With my own three children, supporting hundreds of mums in my job, plus 18 years as a Nanny and Nursery Nurse; I have worked with lots of teething babies and toddlers & would like to share my advice with you.


Lack of sleep and teething are two of the most widely discussed topics when you have a baby, and at some stage in the first 2 years, teething pain is likely going to cause some sort of issue with your baby’s sleep. Some babies cut teeth with relatively few signs or symptoms while others seem to suffer with every single one. The molars and canines are particularly painful in my experience, taking weeks of rumbling before they begin to cut.

Pain and crying are just one symptom of teething. There are various other signs that your baby is suffering from sore gums:

*More loose poos than normal

*A red, sore bottom

*Pulling at the ears

*Decreased appetite: refusing to drink her milk or eat solids


*Wanting to chew everything

*One or both cheeks being very red and hot to touch

*Generally whingy or unhappy

*Unexplained bouts of screaming hysterically which nothing you do seems to help relieve it

*Not sleeping well. Whinging or moaning in her sleep or waking up screaming

If your baby is showing at least three of the above signs then you can say with a fair amount of certainty that it is likely to be teething pain that is the problem. If your baby seems in pain but doesn’t show any of the above symptoms as well, then I would recommend that you talk to your doctor, pharmacist or health visitor for more advice.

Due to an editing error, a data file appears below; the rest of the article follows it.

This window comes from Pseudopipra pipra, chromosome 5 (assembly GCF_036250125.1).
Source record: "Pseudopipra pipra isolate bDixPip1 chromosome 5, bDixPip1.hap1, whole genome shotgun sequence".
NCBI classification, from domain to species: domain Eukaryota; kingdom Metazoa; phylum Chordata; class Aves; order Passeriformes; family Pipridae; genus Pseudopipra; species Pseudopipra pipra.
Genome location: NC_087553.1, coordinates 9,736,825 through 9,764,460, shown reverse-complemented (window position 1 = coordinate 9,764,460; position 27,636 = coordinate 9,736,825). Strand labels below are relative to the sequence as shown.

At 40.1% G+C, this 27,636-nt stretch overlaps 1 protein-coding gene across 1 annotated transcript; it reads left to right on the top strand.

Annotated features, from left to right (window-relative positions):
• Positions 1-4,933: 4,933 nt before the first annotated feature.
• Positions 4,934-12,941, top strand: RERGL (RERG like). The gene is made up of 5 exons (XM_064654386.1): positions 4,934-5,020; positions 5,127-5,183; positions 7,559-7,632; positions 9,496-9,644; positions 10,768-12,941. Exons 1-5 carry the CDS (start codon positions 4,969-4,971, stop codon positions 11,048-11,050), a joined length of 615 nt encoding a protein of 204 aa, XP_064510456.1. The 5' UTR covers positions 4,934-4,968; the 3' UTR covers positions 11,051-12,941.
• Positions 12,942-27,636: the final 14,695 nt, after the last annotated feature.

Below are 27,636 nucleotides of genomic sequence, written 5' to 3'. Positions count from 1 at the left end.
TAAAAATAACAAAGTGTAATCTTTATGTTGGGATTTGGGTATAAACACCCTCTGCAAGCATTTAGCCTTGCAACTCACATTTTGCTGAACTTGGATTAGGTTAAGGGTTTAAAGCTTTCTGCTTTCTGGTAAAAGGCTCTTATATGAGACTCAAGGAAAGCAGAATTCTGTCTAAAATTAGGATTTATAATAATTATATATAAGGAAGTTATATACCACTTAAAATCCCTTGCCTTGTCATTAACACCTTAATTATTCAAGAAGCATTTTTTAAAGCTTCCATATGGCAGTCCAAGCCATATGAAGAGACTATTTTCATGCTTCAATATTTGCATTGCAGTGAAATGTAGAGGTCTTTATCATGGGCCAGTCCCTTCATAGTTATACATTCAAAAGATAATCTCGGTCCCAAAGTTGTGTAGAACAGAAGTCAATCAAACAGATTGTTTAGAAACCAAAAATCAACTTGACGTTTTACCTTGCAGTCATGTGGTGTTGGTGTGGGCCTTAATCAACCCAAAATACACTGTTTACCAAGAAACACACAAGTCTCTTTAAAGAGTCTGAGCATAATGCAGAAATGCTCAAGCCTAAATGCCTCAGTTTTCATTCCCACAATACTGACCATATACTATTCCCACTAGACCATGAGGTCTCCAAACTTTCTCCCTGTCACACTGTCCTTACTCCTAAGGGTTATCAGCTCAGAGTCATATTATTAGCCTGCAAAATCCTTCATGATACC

Most adults will have experienced toothache or pain at some point in their lives, even if only with our wisdom teeth, but at least we understand and can self medicate accordingly!

A baby has no idea and the only way to let their parent know is to cry. For the majority of babies, teeth can take a long time to appear. They rumble in the gums, gradually pushing their way up before “erupting” (aptly named by dentists) and ‘cutting’ through the gums so that you can finally see and feel the sharp tip.

Teething can affect your baby in all sorts of ways:

*Unsettled sleep

*Refusing milk and/or solids because her mouth is too sore

*Irritable and bored easily with toys and activities


Her usual relaxed, happy, day to day personality may disappear completely when teething and you may have to deal with a grumpy, clingy baby, who refuses to eat and doesn’t want to let you out of her sight!

You can help soothe the pain of teething in various ways:

  • Giving her things to chew on: you can keep teething rings and toys in the fridge or freezer to offer when needed
  • Distracting her with play may help for short bursts
  • Giving her a cold, damp flannel to chew on will give relief as the cold numbs the pain while the fabric gives a soothing massage as she chews it. Keep one in a plastic freezer bag in your freezer to keep cold and bring out when needed
  • If your baby is already on solids, then offering cold foods like yoghurt or cool fruit purée will soothe sore gums